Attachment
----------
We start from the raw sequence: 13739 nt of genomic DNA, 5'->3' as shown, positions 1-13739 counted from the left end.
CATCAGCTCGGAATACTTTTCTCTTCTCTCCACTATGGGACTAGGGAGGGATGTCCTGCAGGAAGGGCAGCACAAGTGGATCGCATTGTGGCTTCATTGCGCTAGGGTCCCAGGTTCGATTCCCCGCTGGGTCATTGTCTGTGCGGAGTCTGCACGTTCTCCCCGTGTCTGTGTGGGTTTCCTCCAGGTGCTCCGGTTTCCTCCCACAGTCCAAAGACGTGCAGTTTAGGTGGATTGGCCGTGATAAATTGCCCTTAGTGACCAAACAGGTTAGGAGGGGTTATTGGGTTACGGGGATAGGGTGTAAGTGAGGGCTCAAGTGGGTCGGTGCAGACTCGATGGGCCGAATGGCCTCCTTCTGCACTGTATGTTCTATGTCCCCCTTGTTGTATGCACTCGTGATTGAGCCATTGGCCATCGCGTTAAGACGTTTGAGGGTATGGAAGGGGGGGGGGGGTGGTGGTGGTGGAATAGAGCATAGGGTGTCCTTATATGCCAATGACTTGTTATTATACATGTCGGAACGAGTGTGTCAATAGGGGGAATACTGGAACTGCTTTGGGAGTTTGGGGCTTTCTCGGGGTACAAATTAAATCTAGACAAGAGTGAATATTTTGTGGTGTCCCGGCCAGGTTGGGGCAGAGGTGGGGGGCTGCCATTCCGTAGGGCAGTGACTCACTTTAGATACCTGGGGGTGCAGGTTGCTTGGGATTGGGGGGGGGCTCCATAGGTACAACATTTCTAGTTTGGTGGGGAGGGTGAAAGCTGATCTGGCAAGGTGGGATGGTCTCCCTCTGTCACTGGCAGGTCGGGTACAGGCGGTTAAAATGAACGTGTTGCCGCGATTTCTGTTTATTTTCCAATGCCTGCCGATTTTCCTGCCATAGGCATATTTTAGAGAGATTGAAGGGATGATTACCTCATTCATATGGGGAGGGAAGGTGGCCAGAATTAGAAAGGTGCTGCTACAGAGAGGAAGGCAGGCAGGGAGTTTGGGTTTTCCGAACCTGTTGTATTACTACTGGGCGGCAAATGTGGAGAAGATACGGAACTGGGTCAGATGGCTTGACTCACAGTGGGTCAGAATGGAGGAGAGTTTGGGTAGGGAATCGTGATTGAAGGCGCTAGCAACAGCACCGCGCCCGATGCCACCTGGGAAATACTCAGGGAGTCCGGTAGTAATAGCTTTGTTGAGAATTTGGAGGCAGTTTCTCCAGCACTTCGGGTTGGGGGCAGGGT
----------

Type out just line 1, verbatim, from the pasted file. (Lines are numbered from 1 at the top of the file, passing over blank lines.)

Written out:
We start from the raw sequence: 13739 nt of genomic DNA, 5'->3' as shown, positions 1-13739 counted from the left end.